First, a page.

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Faxon Institute Colloquium Electronic
Publishing and the Scholarly Communication Process
January 7-8, 1997
To better understand what is happening and where we are headed in the scholarly communication process, we inevitably focus on electronic publishing, especially in the sciences.
Generally — and all generalizations are dangerous — there were two major impediments to the discourse at the Faxon colloquium. First, although the words used were familiar to all, there was an absence of a genuinely common vocabulary. Terms such as "value-added," "publication," "full cost" [of providing information], "archival access," and "users" [of information] all seemed to have different meanings for publishers, aggregators, and librarians. A for-profit publisher suggested that there was really no difference between for-profit and not-for-profit publishers. What I believe he intended to say was that the final product (e.g. a journal) should be evaluated based on the value for cost, no matter what the source. Nevertheless, what he said suggested something quite different.
A second major impediment to the discourse was the lack of true dialogue, that is, suspending personal views and values while trying to understand those of others. What was often heard were declarations or assertions that staked out and fortified a position. It may certainly be argued that at least the different players were hearing the positions and concerns of other players, which is a helpful exercise. However, in order to move toward a more productive relationship, more genuine listening and questioning for understanding must take place.
Lag Time vs. Real Time
A recurrent theme throughout the roundtable discussions was that laws and a common understanding about roles, rights, and relationships were lagging far behind what was really happening in the scholarly communication arena. Publishers, aggregators and librarians are engaged in Wild West of licensing and legal maneuvering to make electronic information available. While there is clearly a movement toward simplified and standardized license agreements, the motivation probably comes as much from the desire to reduce the cost of legal fees to amend licenses as it does from thoughtful concern for the needs of an information society. It is not clear how significant tenets of law, such as the doctrine of first sale, are to be addressed in a vapor-like electronic world. One hopes the legislation currently pending in the House and Senate to update copyright and related intellectual-property law in an electronic era will restore some balance and stability to the relationships.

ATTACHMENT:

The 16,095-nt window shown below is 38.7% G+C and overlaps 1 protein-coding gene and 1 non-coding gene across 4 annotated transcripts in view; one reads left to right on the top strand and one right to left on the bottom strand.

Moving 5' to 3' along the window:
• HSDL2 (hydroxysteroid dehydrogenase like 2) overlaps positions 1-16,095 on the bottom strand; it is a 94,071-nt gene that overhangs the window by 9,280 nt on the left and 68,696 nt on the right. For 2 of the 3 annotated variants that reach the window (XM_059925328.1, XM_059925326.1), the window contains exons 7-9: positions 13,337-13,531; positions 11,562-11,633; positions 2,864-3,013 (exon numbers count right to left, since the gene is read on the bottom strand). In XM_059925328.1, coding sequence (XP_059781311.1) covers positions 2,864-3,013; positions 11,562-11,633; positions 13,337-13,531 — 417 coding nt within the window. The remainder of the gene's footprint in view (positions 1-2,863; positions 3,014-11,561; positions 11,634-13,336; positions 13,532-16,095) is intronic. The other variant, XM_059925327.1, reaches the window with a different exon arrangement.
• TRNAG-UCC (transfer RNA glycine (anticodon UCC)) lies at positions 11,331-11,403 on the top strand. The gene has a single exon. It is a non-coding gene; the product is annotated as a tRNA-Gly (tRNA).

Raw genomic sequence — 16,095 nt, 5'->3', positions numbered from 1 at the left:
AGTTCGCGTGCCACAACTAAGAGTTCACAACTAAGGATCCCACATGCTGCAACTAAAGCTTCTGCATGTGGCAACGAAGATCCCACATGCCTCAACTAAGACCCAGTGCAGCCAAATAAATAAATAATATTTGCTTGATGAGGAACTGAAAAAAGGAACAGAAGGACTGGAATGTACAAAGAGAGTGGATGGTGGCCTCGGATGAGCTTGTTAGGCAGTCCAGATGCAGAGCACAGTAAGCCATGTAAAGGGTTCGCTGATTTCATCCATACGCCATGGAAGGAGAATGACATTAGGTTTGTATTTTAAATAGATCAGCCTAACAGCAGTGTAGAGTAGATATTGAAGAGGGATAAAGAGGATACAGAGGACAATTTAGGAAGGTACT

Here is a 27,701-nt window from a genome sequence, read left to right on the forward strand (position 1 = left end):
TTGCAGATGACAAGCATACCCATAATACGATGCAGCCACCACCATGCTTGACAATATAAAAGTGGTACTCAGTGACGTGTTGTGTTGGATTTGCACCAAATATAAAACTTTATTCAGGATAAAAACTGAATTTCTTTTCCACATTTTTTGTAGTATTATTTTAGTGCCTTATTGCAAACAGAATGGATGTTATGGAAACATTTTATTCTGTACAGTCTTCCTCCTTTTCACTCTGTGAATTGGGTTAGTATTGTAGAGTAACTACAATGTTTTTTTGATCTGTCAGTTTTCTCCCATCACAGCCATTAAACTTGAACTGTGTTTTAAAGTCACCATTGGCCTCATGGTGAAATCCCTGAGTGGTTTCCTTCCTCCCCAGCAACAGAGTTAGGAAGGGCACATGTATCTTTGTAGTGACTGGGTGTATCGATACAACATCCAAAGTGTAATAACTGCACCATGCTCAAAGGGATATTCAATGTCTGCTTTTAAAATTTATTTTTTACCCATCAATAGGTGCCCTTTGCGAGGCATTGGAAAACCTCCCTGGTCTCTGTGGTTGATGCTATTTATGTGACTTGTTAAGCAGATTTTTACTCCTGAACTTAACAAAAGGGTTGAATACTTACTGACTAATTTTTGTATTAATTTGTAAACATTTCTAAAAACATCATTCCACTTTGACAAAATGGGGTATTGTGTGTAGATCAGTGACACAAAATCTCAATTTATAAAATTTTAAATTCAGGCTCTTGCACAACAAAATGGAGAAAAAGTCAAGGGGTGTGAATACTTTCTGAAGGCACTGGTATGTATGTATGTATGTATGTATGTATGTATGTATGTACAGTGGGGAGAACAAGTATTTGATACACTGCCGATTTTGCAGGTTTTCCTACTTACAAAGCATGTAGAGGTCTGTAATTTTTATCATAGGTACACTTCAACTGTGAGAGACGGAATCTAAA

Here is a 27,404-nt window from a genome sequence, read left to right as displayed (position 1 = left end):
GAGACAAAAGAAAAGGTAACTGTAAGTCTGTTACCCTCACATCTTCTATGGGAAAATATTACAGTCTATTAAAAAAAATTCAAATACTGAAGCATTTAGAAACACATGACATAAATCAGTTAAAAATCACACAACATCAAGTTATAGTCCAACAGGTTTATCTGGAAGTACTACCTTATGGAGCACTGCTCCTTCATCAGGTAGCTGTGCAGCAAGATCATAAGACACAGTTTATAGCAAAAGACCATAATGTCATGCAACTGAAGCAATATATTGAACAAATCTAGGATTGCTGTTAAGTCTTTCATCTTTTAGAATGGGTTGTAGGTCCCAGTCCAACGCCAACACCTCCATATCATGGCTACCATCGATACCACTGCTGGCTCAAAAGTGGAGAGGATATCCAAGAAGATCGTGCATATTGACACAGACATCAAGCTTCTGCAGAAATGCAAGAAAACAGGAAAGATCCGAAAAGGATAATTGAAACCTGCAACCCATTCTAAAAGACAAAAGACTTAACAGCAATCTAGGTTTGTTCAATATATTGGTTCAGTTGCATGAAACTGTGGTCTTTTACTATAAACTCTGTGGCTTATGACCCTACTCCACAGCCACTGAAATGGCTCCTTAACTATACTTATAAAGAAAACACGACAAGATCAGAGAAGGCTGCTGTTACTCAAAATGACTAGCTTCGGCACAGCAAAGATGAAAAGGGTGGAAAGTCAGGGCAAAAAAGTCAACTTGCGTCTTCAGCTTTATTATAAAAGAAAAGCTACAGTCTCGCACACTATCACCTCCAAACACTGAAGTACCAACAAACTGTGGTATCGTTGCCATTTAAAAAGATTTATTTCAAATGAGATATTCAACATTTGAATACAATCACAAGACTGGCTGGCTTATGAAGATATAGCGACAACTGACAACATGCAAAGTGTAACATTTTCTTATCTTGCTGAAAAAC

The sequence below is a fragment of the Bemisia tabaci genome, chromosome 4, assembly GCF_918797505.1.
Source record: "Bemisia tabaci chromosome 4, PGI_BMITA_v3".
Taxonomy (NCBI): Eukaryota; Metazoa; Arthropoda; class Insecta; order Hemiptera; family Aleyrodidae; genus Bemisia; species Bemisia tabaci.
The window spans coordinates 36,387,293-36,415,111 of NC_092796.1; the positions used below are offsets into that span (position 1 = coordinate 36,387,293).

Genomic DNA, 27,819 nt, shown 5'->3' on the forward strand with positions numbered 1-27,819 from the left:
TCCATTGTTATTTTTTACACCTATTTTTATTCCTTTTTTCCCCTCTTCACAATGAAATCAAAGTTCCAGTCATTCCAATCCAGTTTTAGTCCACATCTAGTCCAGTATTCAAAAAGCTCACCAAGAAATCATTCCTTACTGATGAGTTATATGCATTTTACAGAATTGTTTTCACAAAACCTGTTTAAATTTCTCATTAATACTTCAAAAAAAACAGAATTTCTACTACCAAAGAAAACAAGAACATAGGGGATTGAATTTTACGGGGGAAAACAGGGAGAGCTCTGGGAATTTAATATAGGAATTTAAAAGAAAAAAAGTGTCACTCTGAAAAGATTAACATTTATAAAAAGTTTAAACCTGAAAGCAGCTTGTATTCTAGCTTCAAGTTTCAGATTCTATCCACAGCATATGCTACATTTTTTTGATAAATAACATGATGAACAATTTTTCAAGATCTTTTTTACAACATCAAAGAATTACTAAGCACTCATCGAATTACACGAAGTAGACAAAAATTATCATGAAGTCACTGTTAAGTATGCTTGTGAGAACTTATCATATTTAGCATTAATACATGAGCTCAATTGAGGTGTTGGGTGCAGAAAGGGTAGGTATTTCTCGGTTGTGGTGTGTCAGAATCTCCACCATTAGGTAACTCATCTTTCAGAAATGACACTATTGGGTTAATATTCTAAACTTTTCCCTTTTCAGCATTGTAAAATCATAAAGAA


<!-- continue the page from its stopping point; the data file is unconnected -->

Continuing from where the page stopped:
Listening to Mickey
While the mouse may be small, Disney and other entertainment-oriented content providers will have a large role in deciding how intellectual property is managed in an electronic information environment. Entertainment-oriented content has a significantly different purpose and history than scholarly communication. Entertainment is an optional (but important) part of our lives and we are used to paying by the drink for what we want or can afford. Scholarly communication, on the other hand, drives the intellectual and economic engines of society; it is necessary and it longs to be free and unencumbered. Yet it seems entirely possible that the laws governing downloading a film clip of Mickey Mouse will also apply to information embodied in a physics article.
"It would move the discourse forward if we hear from some of those who are paying the pipers for the tunes"
Among the Missing
Future colloquia should include more participants in the information food chain. Authors, who are both creators and consumers of information, need to be present. Consumers of information who are not authors should also be heard, for they will help determine how information is used and will add how much they are willing (or able) to pay. As governing agencies issue an increasingly loud and clear cry for greater accountability and for providing more with the same or fewer resources, it would move the discourse forward if to hear from some of those who are paying the pipers for the tunes: legislators, regents, and trustees.
The many problems and issues arising from the collapse of time and space in the world of information need to be examined creatively and fundamentally. As Einstein is reported to have said, The problems that exist in the world today cannot be solved by the level of thinking that created them.
Douglas E. Jones has been with the University of Arizona Library since 1979, and has been active at the library, campus, and national levels. At the UA Library he has served as team leader of the science-engineering team, chair of the task force on access/ownership, chair of the strategic long-range planning team, and coordinator for computer-reference services and collection development in the sciences.
He has served as secretary/treasurer of the U.S. Agricultural Information Network and on the editorial boards of Oryx Press and the Journal of Agricultural and Food Information. He currently serves on the Library Advisory Board of the Optical Society of America, the University of Arizona's strategic-planning and budget-advisory committee, and the Association of College and Research Libraries government-relations committee. The subjects of his publications and presentations include library organization, serials inflation, and agricultural-information sources.